Shortly before the pandemic arrived, boss bitch Amy Maniscalco wrote a piece for Medium called 6 Phrases to Replace "I'm Sorry." In it, she introduces "strong replacements for the meaningless apologies that do nothing but diminish the value of your time, your words, and ultimately your worth." I immediately bookmarked the article, sent it to five friends, and began to incorporate those replacement phrases in my daily life.
Perhaps because it was on my mind, I became aware of how often those two words were blurted for non-apologetic reasons. I listened for it in public and in the workplace. I noticed, too, when my coaching clients would apologize to me:
I'm sorry I'm talking so much.
I'm sorry I'm crying.
I'm sorry I'm laughing.
I'm sorry I didn't do my thought exercises.
I'm sorry to cut you off, but I just had a thought!
Many variations of these phrases are fueled by insecurity, fear, embarrassment, and shame. My gut reaction was to respond with "You have nothing to be sorry for," but that would have / could have elicited more apologies. "Why are you apologizing?" is also a terrible response. (For the record, "I love it, keep going" is where I've landed.)
For so many years, female-identifying and femme professionals have been socialized to downplay their opinions, to be polite and "nice" and avoid ruffling feathers. When we step outside of that minimizing world we're seen as punching up and acting #nasty or difficult, among other things. "It's cute that you're speaking up, but not the right kind of cute*." So, be quiet and smile, and make sure everyone else is comfortable and having a good time. But as Angeline Evans states on The Muse, "it’s important to recognize that not everything is your burden to bear." Bottom line: You have nothing to apologize for.
Words mean things, and you shouldn't have to feel like you need to apologize for using your Voice. The sorrys "make us appear smaller and more timid than we really are, and they can undercut our confidence," writes TED writer Daniella Balarezo. If we've gotten into the habit of saying sorry for little, trivial things, is the impact of those two words diminished when something worth apologizing for comes along?
I'm done apologizing for being who I am and for the true things I say. I will own my mistakes and my missteps in a way that matches the size of the grievance. But here's the thing: you never, ever have to apologize to me for being your badass self. Ever. And I'm not sorry for that.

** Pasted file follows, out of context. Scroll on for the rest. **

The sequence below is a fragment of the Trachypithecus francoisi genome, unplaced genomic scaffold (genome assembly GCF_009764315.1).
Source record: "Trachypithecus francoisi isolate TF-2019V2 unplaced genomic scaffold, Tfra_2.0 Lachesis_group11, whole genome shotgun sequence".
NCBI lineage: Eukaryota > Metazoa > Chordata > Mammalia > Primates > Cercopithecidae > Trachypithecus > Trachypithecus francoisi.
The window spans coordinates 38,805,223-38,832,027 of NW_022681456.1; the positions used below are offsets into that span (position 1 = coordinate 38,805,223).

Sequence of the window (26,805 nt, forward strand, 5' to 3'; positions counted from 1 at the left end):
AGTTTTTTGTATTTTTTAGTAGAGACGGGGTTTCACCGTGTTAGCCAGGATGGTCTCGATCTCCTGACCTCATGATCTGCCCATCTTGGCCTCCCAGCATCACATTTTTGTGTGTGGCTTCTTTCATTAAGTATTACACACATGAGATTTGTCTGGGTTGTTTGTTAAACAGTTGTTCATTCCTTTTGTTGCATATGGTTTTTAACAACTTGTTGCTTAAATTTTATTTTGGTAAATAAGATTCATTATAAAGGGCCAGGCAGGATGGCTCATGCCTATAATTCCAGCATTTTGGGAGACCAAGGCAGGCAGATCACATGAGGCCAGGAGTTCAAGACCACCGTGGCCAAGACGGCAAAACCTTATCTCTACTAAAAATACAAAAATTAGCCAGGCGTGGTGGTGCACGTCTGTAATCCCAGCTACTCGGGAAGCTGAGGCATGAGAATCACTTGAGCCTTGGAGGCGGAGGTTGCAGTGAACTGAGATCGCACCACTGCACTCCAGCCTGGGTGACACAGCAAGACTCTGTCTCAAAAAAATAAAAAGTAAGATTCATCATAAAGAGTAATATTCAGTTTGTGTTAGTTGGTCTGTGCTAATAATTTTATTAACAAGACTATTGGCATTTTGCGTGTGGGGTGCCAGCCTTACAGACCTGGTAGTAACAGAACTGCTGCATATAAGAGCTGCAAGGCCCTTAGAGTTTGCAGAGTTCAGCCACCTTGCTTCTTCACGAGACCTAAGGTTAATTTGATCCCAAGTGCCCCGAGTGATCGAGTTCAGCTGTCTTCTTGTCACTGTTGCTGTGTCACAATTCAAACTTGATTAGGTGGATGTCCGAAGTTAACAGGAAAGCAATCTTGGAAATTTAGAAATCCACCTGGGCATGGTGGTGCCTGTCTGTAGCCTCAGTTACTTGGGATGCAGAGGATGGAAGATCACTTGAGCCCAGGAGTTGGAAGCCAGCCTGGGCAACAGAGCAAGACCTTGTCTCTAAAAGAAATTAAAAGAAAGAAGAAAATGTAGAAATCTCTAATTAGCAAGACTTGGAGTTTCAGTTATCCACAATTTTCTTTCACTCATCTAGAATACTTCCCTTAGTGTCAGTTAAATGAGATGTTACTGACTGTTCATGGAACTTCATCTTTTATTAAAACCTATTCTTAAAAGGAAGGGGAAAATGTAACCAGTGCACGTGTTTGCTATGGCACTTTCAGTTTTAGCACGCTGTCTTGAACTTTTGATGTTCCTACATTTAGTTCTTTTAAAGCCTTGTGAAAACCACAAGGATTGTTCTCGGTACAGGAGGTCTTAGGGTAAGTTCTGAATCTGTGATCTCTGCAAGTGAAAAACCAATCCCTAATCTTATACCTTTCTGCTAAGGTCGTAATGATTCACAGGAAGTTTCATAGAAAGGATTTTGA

* A colleague actually said this to me once, and I immediately responded with, "I'm sorry" and awkwardly clammed up because I couldn't retrace my train of thought. I was also so astounded by that comment spoken in the workplace that I was left gobsmacked. This is a memory that really sticks with me. WTF was I sorry for? For using my subject-matter-expertise to press on an issue that sounded hinky? For not being the right kind of cute? It's a big regret that I didn't stand up for myself with a strong recovery in the moment, but it should never have happened in the first place. Once I had my head back on, I took appropriate action with HR. But I digress....
Several years ago, I was a civil servant. I first landed a government job not because I was particularly driven to the mission of the agency I was hired into-- it has a good, noble, important mission-- but because I needed A Job after being unemployed for three months (more on this in a later post).
Most mornings after my alarm sounded and I started to get myself assembled for the day, I'd open the closet door, sit on the floor and gaze at my options. Usually, I'd grab my phone or, once I was senior enough, my government-issued Blackberry (TM) and check out what I had on the books for the day. And then I'd think, "who do I need to be today?"
My first job after college was as an English and Drama teacher at a small private school in Maryland. I studied theatre (yep, of the -re variety) at Syracuse University, and I knew I'd need to come home, get a job and save money before making The Big Move to New York. For a long time, I wanted to be a writer, but I allowed a college counselor to convince me that the only way my magna-cum-laude-high-school-grades-with-several-AP-credits-and-some-very-mediocre-SAT-scores would matriculate was through performance; at that time, I'd been a professional actor for a good portion of my life and this college counselor was an authority, so I believed her.
We bought our house right before the winter holidays in 2019, and my partner, James, has been spending his quaran-times setting up his basement woodworking shop.
Earlier this week, I was making dinner when he came upstairs, paused the podcast that was accompanying my preparations, and presented me with this. James was excited. It took me a moment to grok what I was looking at. When I understood, I got a little misty.
Not too long ago, a client asked me how she should explain coaching to her friends. When they asked her, she wasn't sure where to begin. We talked more conceptually about coaching: What made her commit to it? What did she get out of it? How might she describe coaching?
The International Coaching Federation writes, "Coaching is a thought-provoking and creative partnership that inspires clients to maximize their personal and professional potential, often unlocking previously untapped sources of imagination, productivity and leadership." You know where you are and where you want to be, but you see a gap between those two points in your life. You don't know how to bridge them; coaching will help.
I call that gap the FUNKNOWN. It's the in-between. It's a place of opportunity, choice and risk. It's where you assert your bravery to let go of old tactics for the new world you're creating. That's where we play.
When you're asked about what coaching is, there's no wrong answer. But I hope you'll tell them you're exploring the funknown. I'll see you there.